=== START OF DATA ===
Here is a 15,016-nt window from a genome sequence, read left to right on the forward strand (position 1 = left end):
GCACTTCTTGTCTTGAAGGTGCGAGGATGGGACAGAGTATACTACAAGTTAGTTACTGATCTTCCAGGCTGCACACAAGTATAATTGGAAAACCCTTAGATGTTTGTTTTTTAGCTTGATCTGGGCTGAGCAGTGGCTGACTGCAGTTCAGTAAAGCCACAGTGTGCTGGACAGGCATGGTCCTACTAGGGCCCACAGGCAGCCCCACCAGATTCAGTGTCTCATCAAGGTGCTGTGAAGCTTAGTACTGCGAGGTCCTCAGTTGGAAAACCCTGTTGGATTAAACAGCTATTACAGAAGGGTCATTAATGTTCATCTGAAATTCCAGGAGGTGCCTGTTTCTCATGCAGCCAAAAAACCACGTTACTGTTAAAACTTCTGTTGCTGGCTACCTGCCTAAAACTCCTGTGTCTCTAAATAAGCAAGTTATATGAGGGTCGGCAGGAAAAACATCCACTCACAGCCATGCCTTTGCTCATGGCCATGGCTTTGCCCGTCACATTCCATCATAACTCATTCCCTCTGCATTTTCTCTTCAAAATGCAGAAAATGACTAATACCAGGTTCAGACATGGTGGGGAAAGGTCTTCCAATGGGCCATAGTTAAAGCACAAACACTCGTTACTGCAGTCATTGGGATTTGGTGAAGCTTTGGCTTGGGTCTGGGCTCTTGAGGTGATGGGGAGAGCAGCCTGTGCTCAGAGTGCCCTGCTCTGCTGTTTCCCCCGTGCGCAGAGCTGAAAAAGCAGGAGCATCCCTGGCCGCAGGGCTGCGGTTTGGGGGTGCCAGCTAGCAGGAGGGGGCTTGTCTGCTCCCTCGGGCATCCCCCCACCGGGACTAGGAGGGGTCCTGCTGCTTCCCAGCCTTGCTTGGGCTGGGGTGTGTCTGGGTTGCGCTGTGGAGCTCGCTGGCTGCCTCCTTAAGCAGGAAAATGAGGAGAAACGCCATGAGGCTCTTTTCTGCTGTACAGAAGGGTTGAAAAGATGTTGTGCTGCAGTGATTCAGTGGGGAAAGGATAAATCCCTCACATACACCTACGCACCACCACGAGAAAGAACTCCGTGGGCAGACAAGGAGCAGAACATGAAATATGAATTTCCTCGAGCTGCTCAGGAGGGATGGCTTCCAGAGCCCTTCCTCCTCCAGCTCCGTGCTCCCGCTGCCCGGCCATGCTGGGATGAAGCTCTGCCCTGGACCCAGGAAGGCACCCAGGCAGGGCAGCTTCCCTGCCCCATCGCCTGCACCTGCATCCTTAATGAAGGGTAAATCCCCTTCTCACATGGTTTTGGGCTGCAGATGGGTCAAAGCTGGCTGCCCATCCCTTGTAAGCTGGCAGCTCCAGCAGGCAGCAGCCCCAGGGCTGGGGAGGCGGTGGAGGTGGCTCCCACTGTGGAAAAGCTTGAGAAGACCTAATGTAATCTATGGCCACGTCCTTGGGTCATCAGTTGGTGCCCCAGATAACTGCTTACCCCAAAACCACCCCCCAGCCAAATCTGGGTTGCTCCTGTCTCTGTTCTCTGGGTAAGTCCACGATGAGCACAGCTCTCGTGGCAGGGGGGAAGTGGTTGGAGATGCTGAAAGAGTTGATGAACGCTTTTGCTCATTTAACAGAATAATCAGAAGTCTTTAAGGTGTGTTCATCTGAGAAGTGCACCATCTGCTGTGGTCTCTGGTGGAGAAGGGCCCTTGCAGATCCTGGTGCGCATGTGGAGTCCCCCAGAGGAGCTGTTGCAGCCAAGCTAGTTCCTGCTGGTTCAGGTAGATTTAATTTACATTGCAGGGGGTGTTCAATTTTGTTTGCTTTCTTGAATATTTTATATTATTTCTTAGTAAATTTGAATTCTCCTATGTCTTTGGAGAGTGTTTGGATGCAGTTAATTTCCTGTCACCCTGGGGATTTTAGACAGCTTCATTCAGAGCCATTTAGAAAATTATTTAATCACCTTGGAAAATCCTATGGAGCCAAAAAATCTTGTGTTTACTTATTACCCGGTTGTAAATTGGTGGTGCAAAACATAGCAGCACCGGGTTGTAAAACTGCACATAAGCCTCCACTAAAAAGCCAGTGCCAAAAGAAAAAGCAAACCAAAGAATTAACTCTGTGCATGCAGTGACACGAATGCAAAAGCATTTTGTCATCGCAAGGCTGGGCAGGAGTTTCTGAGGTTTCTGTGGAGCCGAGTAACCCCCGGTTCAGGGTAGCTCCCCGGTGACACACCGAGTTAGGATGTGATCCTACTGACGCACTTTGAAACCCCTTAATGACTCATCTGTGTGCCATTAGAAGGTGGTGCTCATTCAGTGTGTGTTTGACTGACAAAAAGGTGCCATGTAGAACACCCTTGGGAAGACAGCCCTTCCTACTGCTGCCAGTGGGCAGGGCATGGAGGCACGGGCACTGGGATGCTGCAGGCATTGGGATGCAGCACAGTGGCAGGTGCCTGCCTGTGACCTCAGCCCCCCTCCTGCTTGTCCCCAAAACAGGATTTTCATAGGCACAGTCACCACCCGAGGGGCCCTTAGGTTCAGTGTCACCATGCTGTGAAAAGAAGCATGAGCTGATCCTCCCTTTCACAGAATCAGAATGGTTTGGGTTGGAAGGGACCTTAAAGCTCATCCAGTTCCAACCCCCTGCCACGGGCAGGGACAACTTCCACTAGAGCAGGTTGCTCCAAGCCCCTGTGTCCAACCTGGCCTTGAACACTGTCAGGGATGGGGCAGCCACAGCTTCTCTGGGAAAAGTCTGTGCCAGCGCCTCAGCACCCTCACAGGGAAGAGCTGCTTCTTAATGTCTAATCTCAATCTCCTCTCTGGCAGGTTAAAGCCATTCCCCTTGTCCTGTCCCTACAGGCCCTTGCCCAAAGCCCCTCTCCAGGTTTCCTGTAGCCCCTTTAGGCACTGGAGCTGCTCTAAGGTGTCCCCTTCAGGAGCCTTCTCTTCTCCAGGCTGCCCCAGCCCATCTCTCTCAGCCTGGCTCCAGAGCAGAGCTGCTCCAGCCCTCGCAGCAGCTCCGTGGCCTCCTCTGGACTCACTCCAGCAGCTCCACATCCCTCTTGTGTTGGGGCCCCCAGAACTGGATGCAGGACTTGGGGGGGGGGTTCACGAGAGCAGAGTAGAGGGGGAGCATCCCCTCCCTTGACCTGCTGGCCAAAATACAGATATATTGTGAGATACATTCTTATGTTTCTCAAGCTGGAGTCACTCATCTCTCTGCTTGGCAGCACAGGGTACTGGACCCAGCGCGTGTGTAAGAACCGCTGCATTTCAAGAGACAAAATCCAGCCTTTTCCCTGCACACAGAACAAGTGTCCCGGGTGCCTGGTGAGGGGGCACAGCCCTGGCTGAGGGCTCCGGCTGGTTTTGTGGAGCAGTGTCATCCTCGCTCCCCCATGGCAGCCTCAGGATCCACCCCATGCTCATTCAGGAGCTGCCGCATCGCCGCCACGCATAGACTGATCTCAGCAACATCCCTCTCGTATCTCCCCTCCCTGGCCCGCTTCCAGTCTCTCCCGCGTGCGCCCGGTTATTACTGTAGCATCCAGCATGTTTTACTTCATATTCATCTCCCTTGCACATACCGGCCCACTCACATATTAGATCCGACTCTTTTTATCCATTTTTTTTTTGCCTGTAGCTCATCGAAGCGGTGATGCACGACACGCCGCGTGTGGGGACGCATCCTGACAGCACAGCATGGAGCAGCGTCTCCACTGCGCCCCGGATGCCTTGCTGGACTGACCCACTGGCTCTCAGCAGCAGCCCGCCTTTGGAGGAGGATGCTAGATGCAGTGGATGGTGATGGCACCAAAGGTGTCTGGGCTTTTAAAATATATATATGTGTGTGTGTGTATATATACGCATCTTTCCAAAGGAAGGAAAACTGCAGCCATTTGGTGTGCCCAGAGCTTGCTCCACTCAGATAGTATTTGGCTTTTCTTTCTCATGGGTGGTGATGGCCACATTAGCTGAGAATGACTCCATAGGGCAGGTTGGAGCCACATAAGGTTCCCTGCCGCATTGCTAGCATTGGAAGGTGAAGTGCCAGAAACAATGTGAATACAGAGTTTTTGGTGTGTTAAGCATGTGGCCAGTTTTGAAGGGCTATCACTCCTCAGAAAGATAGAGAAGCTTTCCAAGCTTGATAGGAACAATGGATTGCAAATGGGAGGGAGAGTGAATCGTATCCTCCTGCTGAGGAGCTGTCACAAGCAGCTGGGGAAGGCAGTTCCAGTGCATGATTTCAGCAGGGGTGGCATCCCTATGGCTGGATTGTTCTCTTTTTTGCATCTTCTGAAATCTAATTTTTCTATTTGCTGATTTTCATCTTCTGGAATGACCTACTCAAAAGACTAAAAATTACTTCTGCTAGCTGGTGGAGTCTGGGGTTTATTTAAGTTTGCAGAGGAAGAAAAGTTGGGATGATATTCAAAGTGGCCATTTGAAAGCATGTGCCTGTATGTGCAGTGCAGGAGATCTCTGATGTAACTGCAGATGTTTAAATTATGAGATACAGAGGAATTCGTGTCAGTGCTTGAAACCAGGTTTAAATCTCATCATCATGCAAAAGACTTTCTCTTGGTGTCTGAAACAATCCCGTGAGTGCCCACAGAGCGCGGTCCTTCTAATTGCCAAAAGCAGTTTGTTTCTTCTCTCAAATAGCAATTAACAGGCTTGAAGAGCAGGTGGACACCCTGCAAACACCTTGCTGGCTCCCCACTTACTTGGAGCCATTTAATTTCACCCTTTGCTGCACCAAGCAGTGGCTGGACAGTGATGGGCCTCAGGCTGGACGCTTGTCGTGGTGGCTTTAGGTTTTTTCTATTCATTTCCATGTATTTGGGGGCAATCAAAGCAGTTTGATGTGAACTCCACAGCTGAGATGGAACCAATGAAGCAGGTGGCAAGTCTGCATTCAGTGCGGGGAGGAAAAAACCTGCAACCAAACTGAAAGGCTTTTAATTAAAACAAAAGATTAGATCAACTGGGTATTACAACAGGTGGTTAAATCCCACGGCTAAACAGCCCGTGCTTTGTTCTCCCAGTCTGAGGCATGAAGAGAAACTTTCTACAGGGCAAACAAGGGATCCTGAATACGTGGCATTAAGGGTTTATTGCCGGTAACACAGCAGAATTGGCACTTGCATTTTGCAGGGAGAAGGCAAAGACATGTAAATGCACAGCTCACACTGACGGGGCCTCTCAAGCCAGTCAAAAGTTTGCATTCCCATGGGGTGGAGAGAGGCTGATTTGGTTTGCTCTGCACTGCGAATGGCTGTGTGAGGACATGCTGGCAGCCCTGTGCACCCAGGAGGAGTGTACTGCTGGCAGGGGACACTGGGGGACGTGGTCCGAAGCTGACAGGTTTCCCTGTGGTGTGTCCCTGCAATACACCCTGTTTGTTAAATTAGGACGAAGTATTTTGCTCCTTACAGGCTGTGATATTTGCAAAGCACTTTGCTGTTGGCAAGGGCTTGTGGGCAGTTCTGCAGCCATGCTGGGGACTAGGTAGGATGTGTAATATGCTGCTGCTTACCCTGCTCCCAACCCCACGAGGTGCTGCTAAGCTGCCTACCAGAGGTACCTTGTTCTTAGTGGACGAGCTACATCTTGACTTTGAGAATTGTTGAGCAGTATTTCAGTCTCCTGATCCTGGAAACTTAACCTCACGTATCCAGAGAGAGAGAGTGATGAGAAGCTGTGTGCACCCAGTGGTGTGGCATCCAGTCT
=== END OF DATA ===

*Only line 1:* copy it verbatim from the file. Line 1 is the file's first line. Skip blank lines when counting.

Here is a 15,016-nt window from a genome sequence, read left to right on the forward strand (position 1 = left end):